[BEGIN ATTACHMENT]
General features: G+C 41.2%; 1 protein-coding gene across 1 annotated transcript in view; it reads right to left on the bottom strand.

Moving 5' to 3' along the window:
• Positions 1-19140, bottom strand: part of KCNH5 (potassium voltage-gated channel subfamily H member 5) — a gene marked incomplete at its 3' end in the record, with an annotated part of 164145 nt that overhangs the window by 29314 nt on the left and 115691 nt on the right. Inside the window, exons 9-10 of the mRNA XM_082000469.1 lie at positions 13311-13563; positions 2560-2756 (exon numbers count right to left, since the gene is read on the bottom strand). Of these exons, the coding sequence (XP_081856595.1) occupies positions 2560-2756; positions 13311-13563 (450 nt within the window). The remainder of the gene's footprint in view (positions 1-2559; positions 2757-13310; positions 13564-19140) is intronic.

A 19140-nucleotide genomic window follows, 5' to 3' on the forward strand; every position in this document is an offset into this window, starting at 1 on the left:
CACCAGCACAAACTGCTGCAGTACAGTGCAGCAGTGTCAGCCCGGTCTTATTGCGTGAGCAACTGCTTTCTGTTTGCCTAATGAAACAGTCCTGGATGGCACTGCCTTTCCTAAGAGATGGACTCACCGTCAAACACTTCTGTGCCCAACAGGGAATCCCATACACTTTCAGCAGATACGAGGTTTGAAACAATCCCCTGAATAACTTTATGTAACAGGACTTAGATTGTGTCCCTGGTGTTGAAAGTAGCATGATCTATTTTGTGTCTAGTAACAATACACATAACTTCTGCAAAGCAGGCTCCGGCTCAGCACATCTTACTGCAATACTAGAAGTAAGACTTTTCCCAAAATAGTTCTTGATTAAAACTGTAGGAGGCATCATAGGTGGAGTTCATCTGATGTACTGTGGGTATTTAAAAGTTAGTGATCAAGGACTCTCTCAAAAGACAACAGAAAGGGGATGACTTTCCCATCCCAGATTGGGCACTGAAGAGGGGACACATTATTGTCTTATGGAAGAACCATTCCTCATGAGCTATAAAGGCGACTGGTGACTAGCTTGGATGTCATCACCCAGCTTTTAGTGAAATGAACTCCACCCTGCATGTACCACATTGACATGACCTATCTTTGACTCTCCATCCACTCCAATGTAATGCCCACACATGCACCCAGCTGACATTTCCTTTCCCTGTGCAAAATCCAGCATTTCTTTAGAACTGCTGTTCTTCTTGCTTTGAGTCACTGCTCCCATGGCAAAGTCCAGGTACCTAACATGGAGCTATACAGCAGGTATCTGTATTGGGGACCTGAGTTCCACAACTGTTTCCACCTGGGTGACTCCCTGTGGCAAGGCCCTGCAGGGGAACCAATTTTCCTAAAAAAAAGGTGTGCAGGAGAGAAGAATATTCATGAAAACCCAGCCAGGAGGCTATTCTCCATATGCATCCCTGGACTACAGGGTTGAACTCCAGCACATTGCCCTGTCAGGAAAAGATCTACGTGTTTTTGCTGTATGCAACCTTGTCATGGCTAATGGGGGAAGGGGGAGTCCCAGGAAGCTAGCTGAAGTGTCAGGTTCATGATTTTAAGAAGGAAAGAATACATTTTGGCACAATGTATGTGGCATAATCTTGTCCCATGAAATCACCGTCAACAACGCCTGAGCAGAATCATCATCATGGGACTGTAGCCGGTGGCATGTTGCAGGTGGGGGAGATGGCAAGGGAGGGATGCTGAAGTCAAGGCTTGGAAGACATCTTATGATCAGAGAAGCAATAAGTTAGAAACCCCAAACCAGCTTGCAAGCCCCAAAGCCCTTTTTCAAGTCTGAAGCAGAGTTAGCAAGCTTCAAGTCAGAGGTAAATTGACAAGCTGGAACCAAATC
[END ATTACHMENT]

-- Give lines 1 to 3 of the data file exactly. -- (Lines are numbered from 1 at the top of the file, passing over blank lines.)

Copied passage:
General features: G+C 41.2%; 1 protein-coding gene across 1 annotated transcript in view; it reads right to left on the bottom strand.

Moving 5' to 3' along the window:
• Positions 1-19140, bottom strand: part of KCNH5 (potassium voltage-gated channel subfamily H member 5) — a gene marked incomplete at its 3' end in the record, with an annotated part of 164145 nt that overhangs the window by 29314 nt on the left and 115691 nt on the right. Inside the window, exons 9-10 of the mRNA XM_082000469.1 lie at positions 13311-13563; positions 2560-2756 (exon numbers count right to left, since the gene is read on the bottom strand). Of these exons, the coding sequence (XP_081856595.1) occupies positions 2560-2756; positions 13311-13563 (450 nt within the window). The remainder of the gene's footprint in view (positions 1-2559; positions 2757-13310; positions 13564-19140) is intronic.